“Please sit down “, said my mother and father. “We had to be fair to the chickens….we sent them to Victor’s uncle’s farm in Maine. We know how much you loved them and how everyone enjoyed them at Easter time but East Boston is not a place to raise chickens in a kitchen.”
Yes, I was sad but secretly happy to have received this information. I was tired of getting larger boxes each week and tired of coming home after school and having to chase the growing chicks around the house. Plus, they stank! Since I had begged for them it was my responsibility to wipe them down after they had reclined in their poop. It was tough trying to juggle the changing of The Record American and The Boston Globe each day so that they had a new playground for their discharges. The kitchen had become an urban farm. I had brought them home as four baby chicks at Easter as cute as could possibly be. It soon ended up being sort of a freak show. There were tall pieces of cardboard at every doorway in the kitchen in order to keep them from trailing into the rest of the house. As the defenses became higher, their wings became stronger and broader. They were center stage because they had to be near the radiator. Plus we had to bring in a standing lamp from the parlor to add some heat. The Health Department should have arrested us. The ASPCA should have lowered their guns and stormed in.
We had chickens jumping out of their box while we were cooking and eating our supper. I don’t remember washing my hands after cuddling them. I guess I would have missed the bird flu in later years due to this early childhood exposure. We fed them bread and water and some kind of feed. My friends loved them…my family loathed them. Everyone was waiting for them to die. So to Victor’s uncle’s farm they went (or did they?)..I never knew.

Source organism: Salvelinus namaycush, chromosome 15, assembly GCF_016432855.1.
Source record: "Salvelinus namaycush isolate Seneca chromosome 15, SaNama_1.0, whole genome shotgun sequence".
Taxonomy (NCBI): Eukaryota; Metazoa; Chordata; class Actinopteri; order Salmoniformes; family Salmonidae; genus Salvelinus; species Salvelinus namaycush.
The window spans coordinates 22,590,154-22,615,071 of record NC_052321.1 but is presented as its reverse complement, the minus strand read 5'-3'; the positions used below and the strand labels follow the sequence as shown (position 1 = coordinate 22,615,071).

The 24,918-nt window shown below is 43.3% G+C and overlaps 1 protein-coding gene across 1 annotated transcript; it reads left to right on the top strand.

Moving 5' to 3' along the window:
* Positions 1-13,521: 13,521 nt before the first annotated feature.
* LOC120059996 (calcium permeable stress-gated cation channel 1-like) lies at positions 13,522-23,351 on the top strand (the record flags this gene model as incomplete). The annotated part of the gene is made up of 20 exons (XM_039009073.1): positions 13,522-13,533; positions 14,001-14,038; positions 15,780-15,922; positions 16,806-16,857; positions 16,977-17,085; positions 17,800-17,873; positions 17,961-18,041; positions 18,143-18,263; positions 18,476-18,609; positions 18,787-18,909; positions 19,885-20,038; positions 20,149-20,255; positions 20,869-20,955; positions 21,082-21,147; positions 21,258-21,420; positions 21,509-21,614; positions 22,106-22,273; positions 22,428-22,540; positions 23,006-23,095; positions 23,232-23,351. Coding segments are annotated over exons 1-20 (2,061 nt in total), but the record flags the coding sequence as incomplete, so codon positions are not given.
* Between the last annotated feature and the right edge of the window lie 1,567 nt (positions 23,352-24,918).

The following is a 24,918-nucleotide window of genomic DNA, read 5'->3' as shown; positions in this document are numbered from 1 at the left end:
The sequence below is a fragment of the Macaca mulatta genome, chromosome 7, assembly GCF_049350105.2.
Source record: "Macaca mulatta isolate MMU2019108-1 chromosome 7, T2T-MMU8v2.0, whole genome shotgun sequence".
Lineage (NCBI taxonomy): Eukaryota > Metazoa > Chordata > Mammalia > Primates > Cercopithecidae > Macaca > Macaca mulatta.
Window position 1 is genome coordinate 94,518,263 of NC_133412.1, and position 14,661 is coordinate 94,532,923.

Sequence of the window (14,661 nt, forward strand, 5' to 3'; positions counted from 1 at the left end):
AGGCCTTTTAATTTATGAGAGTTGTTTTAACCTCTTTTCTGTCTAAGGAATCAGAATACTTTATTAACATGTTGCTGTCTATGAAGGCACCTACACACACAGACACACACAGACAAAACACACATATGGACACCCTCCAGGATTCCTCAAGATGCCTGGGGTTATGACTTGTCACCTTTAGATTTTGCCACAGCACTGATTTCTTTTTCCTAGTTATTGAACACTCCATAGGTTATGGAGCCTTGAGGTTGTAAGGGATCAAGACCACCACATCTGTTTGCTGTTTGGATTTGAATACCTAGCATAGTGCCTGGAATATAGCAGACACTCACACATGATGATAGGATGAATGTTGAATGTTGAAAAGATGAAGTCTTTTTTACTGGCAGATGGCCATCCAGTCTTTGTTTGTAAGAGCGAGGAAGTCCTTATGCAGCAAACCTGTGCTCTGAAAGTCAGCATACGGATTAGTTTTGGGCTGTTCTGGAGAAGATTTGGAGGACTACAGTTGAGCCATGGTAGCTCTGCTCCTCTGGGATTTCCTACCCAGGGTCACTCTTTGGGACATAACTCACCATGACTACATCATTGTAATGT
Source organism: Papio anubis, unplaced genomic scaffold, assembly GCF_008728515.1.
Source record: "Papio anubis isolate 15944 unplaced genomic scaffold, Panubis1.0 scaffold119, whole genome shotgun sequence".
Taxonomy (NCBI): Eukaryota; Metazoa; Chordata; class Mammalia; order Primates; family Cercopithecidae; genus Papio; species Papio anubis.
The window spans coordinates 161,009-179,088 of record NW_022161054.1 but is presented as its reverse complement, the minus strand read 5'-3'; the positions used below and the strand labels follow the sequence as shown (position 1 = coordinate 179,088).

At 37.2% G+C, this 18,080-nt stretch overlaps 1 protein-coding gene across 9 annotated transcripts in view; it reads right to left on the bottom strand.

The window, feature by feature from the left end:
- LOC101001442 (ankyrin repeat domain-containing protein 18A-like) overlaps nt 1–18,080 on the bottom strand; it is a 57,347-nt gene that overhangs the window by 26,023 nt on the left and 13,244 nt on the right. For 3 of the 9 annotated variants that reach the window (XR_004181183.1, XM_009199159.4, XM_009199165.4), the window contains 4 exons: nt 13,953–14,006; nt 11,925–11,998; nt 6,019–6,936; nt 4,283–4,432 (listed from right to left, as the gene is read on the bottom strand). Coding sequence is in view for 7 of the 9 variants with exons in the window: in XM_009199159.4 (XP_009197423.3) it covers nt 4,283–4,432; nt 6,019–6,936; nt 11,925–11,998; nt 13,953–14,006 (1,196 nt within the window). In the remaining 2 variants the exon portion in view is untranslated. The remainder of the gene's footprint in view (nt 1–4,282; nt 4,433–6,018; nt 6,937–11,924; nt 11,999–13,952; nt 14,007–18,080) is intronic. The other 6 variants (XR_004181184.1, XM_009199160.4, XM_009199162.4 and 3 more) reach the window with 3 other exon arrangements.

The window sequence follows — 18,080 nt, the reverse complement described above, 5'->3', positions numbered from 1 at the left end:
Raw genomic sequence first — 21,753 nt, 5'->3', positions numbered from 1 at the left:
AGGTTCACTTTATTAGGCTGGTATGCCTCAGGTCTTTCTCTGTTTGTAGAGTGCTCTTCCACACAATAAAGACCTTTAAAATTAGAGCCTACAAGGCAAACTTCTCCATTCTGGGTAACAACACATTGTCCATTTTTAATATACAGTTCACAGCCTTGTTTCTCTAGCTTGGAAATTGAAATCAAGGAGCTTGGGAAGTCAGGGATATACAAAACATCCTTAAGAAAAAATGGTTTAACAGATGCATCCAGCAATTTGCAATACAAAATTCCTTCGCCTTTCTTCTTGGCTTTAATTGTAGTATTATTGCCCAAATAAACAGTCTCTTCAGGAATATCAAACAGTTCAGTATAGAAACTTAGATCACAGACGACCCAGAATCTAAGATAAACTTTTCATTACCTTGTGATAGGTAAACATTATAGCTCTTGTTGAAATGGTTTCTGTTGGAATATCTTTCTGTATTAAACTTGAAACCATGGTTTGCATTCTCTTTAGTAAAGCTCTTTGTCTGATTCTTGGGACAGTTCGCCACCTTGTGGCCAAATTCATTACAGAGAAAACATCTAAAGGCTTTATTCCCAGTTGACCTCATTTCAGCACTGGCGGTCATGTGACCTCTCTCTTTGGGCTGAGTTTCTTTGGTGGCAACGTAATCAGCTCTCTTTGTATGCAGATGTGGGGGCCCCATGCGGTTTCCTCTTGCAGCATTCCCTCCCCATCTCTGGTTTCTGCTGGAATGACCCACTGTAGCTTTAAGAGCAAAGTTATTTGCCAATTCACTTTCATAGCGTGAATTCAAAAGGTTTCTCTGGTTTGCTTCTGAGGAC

I remember the day that we bought them..Holy Saturday. My mother and I had taken the Blue Line to Devonshire (State Street now), picked up the blueberry muffins at Jordan Marsh, the macaroons at Gilchrist’s and an Easter hat at Raymond’s. Then the trek to West Street. I don’t remember the name of the store, but it was near the Windsor Button Shop and the Knife place and I have no idea what they sold the rest of the year. The front window displayed dozens of chickens pecking away at each other. I picked out my four new friends. They placed them in a shoe box with holes on the cover to allow them to breathe. How was this even allowed to happen??
Humor always wins out. This is the part of the story that has been imbedded in my brain forever. Homeward bound, sitting on the old green wooden seats on the Blue Line (when you could actually get a seat), I clutched the shoe box with my cluckers chirping away. Beside me sat a gentleman who had definitely been over-served somewhere and was probably trying to catch the last race at Suffolk Downs race track. In between puffs on his Camel cigarette, he looked at me and pointed to the box and said, “Whaddah ya got in there kid, squeaky shoes?’’
Christine M. Flynn, an inspiring writer, is a long time East Boston resident who lives in the Orient Heights section of the neighborhood.